The head of a commission exploring the effects of the residential school system says the legacy of abuse suffered by aboriginal children should be part of today's public education system.

Justice Murray Sinclair said that healing among First Nations and the rest of Canada can only occur when the country understands the full causes and implications of the problems plaguing many communities.

The interim report, authored by the Truth and Reconciliation Commission of Canada, was released Friday.

"It has been through the use of an education system by the Canadian government that we have established and created the situation that exists within aboriginal communities and within aboriginal families in this country," Sinclair said at Vancouver's Simon Fraser University following the report's release.

"Also, it is through the educational system that non-aboriginal Canadians have been taught what they've come to learn about aboriginal people, or not learned about aboriginal people in this country.

The report also calls for a mental health facility to be set up in Nunavut or the Northwest Territories to treat residential school survivors, families and communities

"We believe it is through the educational system that that information can be corrected, that that lack of information can be filled," said Sinclair.

Other recommendations include having the federal government restore funding to the Aboriginal Healing Foundation. Plus, the government, churches and others should hand over all materials related to the school system and address the concerns of those victims left out of the compensation programs, according to the report.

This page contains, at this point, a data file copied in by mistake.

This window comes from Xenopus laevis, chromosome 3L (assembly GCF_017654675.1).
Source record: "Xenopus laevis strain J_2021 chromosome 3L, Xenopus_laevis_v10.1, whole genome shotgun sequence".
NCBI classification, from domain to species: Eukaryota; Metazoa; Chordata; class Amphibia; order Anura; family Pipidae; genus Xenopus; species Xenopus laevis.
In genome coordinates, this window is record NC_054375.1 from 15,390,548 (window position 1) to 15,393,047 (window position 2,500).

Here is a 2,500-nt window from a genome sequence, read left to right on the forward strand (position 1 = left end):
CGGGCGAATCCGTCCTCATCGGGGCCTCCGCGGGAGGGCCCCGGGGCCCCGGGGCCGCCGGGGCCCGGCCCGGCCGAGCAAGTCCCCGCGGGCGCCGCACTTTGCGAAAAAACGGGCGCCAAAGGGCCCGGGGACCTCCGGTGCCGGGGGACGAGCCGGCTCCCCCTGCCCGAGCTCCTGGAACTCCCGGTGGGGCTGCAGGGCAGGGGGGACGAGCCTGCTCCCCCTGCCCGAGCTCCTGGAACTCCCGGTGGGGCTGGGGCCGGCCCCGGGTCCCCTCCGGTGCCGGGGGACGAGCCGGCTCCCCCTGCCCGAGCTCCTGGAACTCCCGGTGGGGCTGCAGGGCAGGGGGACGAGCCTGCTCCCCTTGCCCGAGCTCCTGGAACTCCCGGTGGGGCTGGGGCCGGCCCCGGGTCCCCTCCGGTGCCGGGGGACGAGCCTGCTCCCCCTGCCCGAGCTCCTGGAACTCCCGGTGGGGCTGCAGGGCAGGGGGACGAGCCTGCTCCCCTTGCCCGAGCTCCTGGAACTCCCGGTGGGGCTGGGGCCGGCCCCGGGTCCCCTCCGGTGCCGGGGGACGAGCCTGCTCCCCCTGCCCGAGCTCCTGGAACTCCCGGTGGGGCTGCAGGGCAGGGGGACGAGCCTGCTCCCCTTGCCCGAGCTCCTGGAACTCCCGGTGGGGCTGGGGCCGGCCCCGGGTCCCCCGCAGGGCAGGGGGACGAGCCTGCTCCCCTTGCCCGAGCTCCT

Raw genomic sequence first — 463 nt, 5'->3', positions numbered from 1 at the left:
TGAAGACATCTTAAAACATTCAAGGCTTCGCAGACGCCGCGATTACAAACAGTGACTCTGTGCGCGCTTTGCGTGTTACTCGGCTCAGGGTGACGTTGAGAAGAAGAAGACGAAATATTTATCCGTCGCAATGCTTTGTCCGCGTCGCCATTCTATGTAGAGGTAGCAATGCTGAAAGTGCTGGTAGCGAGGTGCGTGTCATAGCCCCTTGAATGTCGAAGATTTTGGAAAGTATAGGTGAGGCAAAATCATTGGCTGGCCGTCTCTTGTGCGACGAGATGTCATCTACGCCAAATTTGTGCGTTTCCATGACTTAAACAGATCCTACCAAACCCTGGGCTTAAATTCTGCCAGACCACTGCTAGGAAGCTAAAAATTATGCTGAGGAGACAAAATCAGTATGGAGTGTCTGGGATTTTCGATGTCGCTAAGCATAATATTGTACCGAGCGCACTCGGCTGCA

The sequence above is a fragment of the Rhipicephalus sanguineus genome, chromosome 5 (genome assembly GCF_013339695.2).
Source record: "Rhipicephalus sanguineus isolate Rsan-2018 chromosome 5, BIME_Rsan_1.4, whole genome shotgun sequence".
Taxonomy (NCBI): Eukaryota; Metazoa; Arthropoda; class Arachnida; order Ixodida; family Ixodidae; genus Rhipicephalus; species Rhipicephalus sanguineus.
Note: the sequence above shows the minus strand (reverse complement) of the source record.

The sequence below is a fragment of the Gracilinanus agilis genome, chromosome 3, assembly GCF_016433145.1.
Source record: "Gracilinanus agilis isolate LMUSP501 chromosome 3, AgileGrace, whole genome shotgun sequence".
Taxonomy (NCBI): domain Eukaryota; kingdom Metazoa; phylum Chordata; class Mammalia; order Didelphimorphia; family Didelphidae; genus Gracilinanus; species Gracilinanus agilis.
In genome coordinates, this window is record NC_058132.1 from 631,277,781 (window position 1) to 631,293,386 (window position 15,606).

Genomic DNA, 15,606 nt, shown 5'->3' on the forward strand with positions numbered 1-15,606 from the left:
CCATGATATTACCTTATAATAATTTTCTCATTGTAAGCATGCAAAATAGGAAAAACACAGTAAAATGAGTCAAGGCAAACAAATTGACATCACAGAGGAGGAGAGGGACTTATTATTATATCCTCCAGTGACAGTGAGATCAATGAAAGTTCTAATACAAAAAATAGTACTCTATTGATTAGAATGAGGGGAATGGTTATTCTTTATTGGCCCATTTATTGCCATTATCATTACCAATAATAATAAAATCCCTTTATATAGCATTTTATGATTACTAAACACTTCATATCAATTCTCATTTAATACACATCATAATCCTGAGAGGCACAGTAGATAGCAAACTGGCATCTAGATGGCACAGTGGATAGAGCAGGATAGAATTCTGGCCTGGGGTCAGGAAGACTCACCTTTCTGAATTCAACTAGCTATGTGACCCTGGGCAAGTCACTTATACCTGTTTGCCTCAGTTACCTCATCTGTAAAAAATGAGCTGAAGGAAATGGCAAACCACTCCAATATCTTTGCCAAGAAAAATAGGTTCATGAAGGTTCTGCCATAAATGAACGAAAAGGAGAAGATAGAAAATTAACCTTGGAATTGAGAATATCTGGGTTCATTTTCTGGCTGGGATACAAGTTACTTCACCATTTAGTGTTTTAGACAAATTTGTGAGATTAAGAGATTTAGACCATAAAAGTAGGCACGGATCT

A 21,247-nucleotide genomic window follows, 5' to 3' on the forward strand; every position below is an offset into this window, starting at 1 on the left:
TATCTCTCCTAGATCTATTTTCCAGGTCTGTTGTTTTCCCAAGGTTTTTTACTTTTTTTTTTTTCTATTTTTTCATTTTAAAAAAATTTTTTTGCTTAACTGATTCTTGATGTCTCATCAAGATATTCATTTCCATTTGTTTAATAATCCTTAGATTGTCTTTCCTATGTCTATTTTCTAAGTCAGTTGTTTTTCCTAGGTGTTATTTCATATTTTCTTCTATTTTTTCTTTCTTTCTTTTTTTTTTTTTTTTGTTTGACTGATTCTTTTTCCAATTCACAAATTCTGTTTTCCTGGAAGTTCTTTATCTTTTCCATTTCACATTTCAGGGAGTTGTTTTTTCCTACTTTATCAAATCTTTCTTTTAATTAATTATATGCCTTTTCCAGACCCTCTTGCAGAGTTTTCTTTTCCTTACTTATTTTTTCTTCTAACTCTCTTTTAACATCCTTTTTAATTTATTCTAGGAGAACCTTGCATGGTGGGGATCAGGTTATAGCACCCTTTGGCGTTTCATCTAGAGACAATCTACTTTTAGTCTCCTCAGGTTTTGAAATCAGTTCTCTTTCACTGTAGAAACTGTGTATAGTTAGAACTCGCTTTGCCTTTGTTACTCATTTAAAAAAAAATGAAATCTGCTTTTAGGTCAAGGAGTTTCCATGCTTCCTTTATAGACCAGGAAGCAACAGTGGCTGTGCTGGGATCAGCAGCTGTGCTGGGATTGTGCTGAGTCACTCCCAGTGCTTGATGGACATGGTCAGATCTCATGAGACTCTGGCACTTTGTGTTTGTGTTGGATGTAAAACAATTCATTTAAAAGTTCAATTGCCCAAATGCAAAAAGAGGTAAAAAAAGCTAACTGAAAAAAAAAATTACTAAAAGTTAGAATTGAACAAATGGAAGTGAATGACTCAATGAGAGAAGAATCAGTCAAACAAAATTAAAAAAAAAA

Mental health centres should also be set up for counselling and treatment, the report stated.

The report contains 20 recommendations.

About 150,000 aboriginal children were forced to attend the schools, the first of which opened in the 1870s and the last of which closed in 1996.

Already, the commission has taken 25,000 statements from survivors, visited about 500 communities and has heard from about 100 former school employees.

Earlier this month, commission chairman Sinclair called the schools acts of genocide.

In January, one survivor testified he kept his hair short so abusers found it harder to grab him and bang his head against a wall.

The interim report comes as the commission reaches the halfway mark in its five-year mandate, with a full report due when its mandate expires in 2014.

In 2008, Prime Minister Stephen Harper issued a historic apology for the residential school tragedy.

Friday's interim report suggested that framed copies of Harper's speech be sent to survivors of the schools.

With files from The Canadian Press